Who cares? It's Christmas. I want to eat sugary treats and drink bourbon and I want to fill my brain with fairy tales.
At one point during the movie, I said, "It's only day four. It can't possibly take eight more days for her to figure out what to do. Why is this girl so stupid?"
Jacob said, "Why is this movie SO awful?"
He's 15. I'd be worried if he didn't say it was awful.
So, guess what happens.
Amy Smart realizes that she truly does not belong with her ex-boyfriend, Jack. We know this on day one because every movie has a character named Jack and Jack is NEVER who the heroine is going to end up with. Ever. But it takes Amy a few more days to get this into her thick skull. She also figures out that she belongs with grown-up Zack Morris who is cuter than Jack, nicer than Jack, and has a better (read more tragic) back story than Jack. This we also know by day one.
In between these two realizations, Amy introduces her elderly, lonely neighbor to an older man from the scene at the mall. ("Oh good," Jacob said. "I love when old people are happy in movies.") She mends the relationship of a random couple on the street; saves a homeless kid and his homeless dog; introduces her best friend to a nice man; learns how to bake; makes peace with her dad's marriage to her step mom; goes on a shopping spree and buys a sports car; gets a makeover and a tattoo; and goes ice skating.
At the end of the movie, I said to my children, "If you kids were doing what you're supposed to, you'd be writing letters to Santa asking him to bring your mommy a nice man for Christmas. You'd also be asking for me to get a book deal. Your letters to Santa are clearly lacking."
As soon as I said this, I realized that I am the perfect heroine for a cheesy Christmas movie. I have all the necessary requirements. Let's count them down:
12. I'm a single mom. The single mom is a popular role in many movies. Why? Because the single mom is single, i.e. clearly needs a man. Plus, the single mom brings many wonderful, built-in traits to the table, thus making character development unnecessary. The single mom is presumed to be strong, independent, hardworking, and worthy of some reward at the end of two hours.
|Yeah, I said it.|
9. I have a precocious preteen daughter. She's remarkably beautiful. She's sassy. She's not afraid to say what she thinks. She can come in at just the right moment, plot-wise, and say things adults want to say but never would. Among them would be something she has actually said to me regarding our lack of Christmas lights on the house. "You need to hook up a man." In other words, "You clearly need a man."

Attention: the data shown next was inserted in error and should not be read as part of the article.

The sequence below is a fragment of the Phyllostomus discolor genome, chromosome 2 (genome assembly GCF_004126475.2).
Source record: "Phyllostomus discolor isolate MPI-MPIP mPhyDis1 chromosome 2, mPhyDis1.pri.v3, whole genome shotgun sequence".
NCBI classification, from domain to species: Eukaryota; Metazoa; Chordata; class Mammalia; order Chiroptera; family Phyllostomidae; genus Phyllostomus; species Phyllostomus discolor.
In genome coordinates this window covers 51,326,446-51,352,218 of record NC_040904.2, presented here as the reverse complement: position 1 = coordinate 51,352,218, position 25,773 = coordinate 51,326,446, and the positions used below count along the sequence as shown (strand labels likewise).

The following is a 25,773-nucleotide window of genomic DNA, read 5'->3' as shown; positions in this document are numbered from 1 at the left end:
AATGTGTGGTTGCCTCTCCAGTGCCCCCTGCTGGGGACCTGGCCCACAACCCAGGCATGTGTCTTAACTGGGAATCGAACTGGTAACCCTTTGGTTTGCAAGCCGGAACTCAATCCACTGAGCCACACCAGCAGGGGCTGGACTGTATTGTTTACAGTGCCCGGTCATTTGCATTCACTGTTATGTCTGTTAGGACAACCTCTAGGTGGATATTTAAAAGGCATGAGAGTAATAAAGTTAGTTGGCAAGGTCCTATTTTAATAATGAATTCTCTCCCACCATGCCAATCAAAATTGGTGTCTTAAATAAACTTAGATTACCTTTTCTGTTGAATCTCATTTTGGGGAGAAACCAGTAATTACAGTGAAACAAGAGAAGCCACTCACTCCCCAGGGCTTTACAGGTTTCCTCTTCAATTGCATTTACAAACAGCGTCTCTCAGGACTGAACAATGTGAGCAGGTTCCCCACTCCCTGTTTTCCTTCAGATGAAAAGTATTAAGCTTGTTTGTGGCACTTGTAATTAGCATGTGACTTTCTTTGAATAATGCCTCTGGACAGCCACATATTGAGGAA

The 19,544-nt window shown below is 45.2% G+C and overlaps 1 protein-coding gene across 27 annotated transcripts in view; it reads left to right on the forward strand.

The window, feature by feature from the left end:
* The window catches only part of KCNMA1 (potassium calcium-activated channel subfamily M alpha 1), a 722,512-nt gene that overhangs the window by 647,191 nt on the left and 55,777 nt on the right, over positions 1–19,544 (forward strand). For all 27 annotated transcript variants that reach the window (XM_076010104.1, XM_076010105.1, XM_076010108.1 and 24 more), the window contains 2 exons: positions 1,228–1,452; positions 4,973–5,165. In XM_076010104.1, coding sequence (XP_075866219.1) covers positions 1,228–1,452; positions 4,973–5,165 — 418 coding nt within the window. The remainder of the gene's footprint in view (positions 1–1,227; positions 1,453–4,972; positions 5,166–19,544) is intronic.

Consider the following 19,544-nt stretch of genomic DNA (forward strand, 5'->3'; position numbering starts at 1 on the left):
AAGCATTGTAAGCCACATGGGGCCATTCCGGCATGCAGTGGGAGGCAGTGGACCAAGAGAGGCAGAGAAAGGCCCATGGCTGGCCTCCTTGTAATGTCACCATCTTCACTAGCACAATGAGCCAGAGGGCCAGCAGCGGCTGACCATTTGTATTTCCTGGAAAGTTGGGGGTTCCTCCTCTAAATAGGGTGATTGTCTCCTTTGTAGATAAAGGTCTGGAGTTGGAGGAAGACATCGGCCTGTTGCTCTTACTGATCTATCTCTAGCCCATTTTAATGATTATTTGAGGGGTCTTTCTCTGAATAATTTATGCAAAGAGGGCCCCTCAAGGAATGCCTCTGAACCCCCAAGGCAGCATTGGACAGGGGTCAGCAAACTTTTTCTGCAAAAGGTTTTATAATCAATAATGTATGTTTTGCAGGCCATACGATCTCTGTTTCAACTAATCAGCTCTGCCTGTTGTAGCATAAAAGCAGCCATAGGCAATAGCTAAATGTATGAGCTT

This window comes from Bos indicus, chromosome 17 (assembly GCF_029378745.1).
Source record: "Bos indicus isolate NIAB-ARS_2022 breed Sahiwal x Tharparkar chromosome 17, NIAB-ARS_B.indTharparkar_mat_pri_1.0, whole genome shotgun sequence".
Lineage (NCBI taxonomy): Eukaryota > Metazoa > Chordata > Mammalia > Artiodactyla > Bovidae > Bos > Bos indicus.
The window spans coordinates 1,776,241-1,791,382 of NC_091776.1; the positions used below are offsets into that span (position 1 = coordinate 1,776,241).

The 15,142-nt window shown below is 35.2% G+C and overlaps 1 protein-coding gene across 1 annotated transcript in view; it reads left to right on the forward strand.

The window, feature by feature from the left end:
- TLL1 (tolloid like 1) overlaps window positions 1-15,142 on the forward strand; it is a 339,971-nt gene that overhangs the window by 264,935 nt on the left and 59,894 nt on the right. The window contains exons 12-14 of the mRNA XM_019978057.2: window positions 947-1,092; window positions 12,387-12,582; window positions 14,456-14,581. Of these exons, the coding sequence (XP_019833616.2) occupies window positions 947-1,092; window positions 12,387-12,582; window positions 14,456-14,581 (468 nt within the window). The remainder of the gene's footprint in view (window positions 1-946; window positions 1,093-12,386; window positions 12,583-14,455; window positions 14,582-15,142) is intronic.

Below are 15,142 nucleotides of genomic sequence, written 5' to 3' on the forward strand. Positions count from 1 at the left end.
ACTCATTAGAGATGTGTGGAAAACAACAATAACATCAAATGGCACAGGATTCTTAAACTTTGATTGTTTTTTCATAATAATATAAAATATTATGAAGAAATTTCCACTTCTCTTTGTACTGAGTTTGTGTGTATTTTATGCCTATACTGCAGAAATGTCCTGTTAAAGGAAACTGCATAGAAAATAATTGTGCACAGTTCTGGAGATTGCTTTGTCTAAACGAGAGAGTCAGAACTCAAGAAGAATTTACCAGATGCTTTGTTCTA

|We call this "Stephanie Gibsoning."|
|I love you, lil cracker.|
6. In addition to Chris, I have a great circle of friends who would make amazing characters in a movie. Just one scene of us sitting around drinking cocktails, watching Ryan Gosling videos, and discussing the mysteries of love and life would set up several secondary plot points (i.e. Stephanie meets a nice man named Hines Ward; Erin starts her own business; Todd gets discovered by a legendary art dealer, Tina inherits $10 million, Laurey meets Bret Michaels, Jennifer gets laid.)
5. I have a super sad back story. Unfortunately, the dead spouse is a favorite device of this genre. In 12 Dates of Christmas, poor grown-up Zack Morris reveals that his wife fell off a ladder at their cabin and died. (And THIS is why there are no Christmas lights on the outside of my house.) This gives grown-up Zack instant gravitas. I meet this requirement. This is tricky, though. You need a love interest who isn't scared off by your super sad back story, but you don't want one who is excited by it either. Some men want to be your savior. I once had a date tell me, "I know you've been hurt, but I won't hurt you. No. Look into my eyes. I. Won't. Hurt. You."
After I threw up, I punched him in the head.
I have an archenemy who represents greed and avarice and her name is Kim Kardashian. Christmas movies must show the evils of greed and the good of unselfishness. You need characters to represent these two sides. In It's a Wonderful Life, Mr. Potter, rolling around the bank in his wheelchair in all his Dick Cheney-esque glory, is greed personified. The spoiled and ridiculous Kim Kardashian can play this role in my story. She gets book deals even though she's not a writer. She "writes" novels and kills the English language by misspelling every C-word so it starts with the letter K. I have a C-word for her. If my dumb, drunk uncle left a huge pile of cash at her bank, she'd sneakily tuck it under her huge ass cheeks and attempt to ruin my life. No doubt about it.
2. I'm very "bah humbug" about the holiday season. See my post on winter. Or this other post on winter. See my lack of enthusiasm for shopping or buying a Christmas tree (see no. 3). See my difficulties with hearing Christmas songs, which make me cry. See me "Bah humbug" this and "Santa can bite me" that. But wait. See my friend Laurey give me an artificial Christmas tree, so I don't have to spend money to buy a real one this year. See Kate being really happy because we're going to have a tree after all.
That's right. I want a swimming pool for Christmas.